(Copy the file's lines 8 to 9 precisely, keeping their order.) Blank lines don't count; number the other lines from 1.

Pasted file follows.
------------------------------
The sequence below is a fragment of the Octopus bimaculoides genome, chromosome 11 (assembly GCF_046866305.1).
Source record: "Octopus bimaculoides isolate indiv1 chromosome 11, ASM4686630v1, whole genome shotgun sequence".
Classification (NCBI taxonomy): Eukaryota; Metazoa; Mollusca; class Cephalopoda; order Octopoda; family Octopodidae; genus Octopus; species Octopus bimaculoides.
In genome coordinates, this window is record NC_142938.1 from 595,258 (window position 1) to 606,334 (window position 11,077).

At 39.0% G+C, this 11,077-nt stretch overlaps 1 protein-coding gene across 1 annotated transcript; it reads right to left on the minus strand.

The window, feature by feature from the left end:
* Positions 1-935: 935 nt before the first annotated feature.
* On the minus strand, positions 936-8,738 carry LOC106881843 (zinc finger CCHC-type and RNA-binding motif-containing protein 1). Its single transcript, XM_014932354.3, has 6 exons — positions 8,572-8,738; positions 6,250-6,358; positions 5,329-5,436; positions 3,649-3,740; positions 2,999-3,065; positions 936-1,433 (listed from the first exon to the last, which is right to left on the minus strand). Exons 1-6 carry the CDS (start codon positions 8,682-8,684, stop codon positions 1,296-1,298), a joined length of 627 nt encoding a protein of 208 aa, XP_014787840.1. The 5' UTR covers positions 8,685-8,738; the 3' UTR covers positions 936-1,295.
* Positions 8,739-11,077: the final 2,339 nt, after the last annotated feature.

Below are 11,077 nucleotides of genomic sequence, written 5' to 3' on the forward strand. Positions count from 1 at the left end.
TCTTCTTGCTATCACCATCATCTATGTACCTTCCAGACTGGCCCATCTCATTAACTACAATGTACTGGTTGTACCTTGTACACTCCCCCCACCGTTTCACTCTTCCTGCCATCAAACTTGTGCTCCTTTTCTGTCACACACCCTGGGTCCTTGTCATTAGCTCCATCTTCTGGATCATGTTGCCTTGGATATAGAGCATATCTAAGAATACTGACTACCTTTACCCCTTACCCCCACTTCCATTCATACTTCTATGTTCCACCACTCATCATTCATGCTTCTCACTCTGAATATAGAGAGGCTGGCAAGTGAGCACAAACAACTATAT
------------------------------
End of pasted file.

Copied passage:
* On the minus strand, positions 936-8,738 carry LOC106881843 (zinc finger CCHC-type and RNA-binding motif-containing protein 1). Its single transcript, XM_014932354.3, has 6 exons — positions 8,572-8,738; positions 6,250-6,358; positions 5,329-5,436; positions 3,649-3,740; positions 2,999-3,065; positions 936-1,433 (listed from the first exon to the last, which is right to left on the minus strand). Exons 1-6 carry the CDS (start codon positions 8,682-8,684, stop codon positions 1,296-1,298), a joined length of 627 nt encoding a protein of 208 aa, XP_014787840.1. The 5' UTR covers positions 8,685-8,738; the 3' UTR covers positions 936-1,295.
* Positions 8,739-11,077: the final 2,339 nt, after the last annotated feature.